“Beside us sit all the loves we’ve lost, by our own devices or those of others. It’s why we sit a space or two apart from one another, the open cushions spelling our SOS to whomever might watch from above. I have arrived here without a single idea what love is.”
“I am reminded again of all I need, again, to be reminded. The many things I have been told, have heard, have sewn together, have known, and without quite forgetting need to be told, hear, stitch and know again.”
Re-seeing Christmas in the latest Ruminate post.
The Gift of the Magi by O. Henry
ONE dollar and eighty-seven cents. That was all. And sixty cents of it was in pennies. Pennies saved one and two at a time by bulldozing the grocer and the vegetable man and the butcher until one’s cheeks burned with the silent imputation of parsimony that such close dealing implied. Three times Della counted it. One dollar and eighty-seven cents. And the next day would be Christmas.
There was clearly nothing to do but flop down on the shabby little couch and howl. So Della did it. Which instigates the moral reflection that life is made up of sobs, sniffles, and smiles, with sniffles predominating.
While the mistress of the home is gradually subsiding from the first stage to the second, take a look at the home. A furnished flat at $8 per week. It did not exactly beggar description, but it certainly had that word on the lookout for the mendicancy squad.
In the vestibule below was a letter-box into which no letter would go, and an electric button from which no mortal finger could coax a ring. Also appertaining thereunto was a card bearing the name “Mr. James Dillingham Young.”
The “Dillingham” had been flung to the breeze during a former period of prosperity when its possessor was being paid $30 per week. Now, when the income was shrunk to $20, though, they were thinking seriously of contracting to a modest and unassuming D. But whenever Mr. James Dillingham Young came home and reached his flat above he was called “Jim” and greatly hugged by Mrs. James Dillingham Young, already introduced to you as Della. Which is all very good.
Della finished her cry and attended to her cheeks with the powder rag. She stood by the window and looked out dully at a gray cat walking a gray fence in a gray backyard. Tomorrow would be Christmas Day, and she had only $1.87 with which to buy Jim a present. She had been saving every penny she could for months, with this result. Twenty dollars a week doesn’t go far. Expenses had been greater than she had calculated. They always are. Only $1.87 to buy a present for Jim. Her Jim. Many a happy hour she had spent planning for something nice for him. Something fine and rare and sterling—something just a little bit near to being worthy of the honor of being owned by Jim.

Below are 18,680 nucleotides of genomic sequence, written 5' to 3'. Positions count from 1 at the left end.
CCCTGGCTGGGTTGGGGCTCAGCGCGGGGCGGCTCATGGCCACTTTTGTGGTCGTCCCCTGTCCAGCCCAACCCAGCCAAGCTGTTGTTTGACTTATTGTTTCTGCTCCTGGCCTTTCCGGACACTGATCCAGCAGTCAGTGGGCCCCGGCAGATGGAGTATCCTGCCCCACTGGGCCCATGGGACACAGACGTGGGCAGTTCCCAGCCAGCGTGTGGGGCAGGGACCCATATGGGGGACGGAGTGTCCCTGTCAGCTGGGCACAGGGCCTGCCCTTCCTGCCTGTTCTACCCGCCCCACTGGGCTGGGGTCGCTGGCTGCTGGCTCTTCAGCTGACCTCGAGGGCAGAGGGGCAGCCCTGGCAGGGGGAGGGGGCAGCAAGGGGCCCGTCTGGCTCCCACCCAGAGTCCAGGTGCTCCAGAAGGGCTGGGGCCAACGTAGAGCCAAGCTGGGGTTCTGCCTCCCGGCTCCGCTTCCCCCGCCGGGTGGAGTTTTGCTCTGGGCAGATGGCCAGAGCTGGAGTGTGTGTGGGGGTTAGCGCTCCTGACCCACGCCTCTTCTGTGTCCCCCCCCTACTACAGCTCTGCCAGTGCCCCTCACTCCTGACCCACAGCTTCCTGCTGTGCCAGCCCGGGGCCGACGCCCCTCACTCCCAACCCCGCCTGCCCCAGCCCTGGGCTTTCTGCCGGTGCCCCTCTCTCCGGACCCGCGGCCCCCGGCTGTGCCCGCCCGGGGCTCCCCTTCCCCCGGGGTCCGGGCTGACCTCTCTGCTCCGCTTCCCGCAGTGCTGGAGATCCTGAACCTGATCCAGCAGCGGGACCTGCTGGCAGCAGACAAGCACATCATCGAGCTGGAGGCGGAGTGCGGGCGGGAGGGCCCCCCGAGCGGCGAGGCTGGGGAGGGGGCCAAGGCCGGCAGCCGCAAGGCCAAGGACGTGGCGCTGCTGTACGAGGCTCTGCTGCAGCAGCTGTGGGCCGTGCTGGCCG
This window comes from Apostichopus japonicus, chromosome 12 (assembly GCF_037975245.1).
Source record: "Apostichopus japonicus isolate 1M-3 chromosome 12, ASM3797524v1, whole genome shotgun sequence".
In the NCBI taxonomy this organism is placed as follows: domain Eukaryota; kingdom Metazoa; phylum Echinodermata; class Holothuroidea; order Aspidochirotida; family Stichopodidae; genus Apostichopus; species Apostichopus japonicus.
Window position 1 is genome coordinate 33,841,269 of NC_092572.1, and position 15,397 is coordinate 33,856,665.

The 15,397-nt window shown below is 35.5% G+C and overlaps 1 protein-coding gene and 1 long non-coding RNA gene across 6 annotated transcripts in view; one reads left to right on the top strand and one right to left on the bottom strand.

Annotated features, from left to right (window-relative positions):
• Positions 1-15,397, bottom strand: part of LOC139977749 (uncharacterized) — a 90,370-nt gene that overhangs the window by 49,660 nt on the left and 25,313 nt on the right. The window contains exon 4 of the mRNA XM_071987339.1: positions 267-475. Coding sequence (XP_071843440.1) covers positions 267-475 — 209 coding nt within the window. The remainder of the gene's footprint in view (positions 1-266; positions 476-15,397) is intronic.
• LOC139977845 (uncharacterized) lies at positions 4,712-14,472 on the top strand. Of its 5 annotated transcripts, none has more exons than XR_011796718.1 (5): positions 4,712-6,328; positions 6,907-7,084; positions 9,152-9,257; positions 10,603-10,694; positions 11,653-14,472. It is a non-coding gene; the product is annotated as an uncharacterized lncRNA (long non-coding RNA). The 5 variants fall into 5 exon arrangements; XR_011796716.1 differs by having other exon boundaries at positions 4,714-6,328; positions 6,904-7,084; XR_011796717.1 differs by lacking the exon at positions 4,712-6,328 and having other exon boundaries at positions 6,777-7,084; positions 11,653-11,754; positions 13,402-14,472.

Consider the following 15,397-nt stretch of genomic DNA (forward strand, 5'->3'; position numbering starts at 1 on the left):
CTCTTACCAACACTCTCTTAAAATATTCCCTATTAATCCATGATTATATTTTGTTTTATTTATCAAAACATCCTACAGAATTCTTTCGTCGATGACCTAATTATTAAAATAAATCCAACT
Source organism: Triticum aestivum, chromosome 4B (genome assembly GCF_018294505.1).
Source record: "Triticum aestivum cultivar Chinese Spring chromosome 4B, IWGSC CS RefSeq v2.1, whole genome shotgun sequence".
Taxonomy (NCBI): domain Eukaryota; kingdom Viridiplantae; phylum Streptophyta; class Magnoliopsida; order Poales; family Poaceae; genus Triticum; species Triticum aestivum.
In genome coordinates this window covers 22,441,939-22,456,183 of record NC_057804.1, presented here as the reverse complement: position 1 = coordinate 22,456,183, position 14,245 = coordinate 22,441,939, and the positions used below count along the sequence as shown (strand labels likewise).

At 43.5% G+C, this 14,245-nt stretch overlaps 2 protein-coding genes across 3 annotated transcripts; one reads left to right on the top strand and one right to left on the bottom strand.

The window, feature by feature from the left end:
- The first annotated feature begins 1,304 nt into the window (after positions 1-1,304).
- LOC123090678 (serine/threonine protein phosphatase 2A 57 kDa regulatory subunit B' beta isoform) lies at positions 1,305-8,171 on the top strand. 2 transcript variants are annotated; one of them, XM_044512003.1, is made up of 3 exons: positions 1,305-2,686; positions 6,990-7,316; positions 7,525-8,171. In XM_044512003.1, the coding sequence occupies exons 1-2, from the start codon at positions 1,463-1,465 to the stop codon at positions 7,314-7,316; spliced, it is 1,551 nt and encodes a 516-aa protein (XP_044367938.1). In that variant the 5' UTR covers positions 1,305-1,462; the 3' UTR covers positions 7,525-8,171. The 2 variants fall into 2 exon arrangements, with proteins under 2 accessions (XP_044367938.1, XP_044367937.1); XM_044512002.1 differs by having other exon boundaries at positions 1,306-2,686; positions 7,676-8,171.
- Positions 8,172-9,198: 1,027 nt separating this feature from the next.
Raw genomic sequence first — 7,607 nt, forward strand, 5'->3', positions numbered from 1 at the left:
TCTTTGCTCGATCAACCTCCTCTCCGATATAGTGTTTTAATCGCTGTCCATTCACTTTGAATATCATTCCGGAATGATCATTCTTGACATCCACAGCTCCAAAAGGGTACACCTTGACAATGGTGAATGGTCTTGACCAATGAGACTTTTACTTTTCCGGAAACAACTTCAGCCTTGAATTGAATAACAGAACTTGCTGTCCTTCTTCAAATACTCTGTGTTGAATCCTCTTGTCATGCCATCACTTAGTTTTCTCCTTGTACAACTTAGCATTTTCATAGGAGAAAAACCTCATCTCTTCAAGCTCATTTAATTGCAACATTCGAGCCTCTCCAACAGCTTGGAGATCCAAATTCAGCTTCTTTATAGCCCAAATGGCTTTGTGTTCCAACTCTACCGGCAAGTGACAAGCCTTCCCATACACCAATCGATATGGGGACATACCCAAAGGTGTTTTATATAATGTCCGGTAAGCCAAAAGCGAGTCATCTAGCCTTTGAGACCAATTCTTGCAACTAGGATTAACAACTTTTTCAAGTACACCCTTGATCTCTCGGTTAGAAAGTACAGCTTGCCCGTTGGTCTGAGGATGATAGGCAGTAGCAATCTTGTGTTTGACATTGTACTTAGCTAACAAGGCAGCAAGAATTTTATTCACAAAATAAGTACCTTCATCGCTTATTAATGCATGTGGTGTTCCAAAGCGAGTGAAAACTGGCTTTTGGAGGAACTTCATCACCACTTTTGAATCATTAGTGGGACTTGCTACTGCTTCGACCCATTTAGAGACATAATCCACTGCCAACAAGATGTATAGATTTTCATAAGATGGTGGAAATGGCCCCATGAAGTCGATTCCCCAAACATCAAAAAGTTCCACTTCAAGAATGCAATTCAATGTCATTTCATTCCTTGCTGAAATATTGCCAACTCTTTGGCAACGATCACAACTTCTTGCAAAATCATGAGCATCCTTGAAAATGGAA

There was a pier glass between the windows of the room. Perhaps you have seen a pier glass in an $8 flat. A very thin and very agile person may, by observing his reflection in a rapid sequence of longitudinal strips, obtain a fairly accurate conception of his looks. Della, being slender, had mastered the art.
Suddenly she whirled from the window and stood before the glass. Her eyes were shining brilliantly, but her face had lost its color within twenty seconds. Rapidly she pulled down her hair and let it fall to its full length.
Now, there were two possessions of the James Dillingham Youngs in which they both took a mighty pride. One was Jim’s gold watch that had been his father’s and his grandfather’s. The other was Della’s hair. Had the queen of Sheba lived in the flat across the airshaft, Della would have let her hair hang out the window some day to dry just to depreciate Her Majesty’s jewels and gifts. Had King Solomon been the janitor, with all his treasures piled up in the basement, Jim would have pulled out his watch every time he passed, just to see him pluck at his beard from envy.
So now Della’s beautiful hair fell about her rippling and shining like a cascade of brown waters. It reached below her knee and made itself almost a garment for her. And then she did it up again nervously and quickly. Once she faltered for a minute and stood still while a tear or two splashed on the worn red carpet.
On went her old brown jacket; on went her old brown hat. With a whirl of skirts and with the brilliant sparkle still in her eyes, she fluttered out the door and down the stairs to the street.
Where she stopped the sign read: “Mme. Sofronie. Hair Goods of All Kinds.” One flight up Della ran, and collected herself, panting. Madame, large, too white, chilly, hardly looked the “Sofronie.”
“Will you buy my hair?” asked Della.
“I buy hair,” said Madame. “Take yer hat off and let’s have a sight at the looks of it.”
Down rippled the brown cascade.
“Twenty dollars,” said Madame, lifting the mass with a practised hand.
“Give it to me quick,” said Della.
Oh, and the next two hours tripped by on rosy wings. Forget the hashed metaphor. She was ransacking the stores for Jim’s present.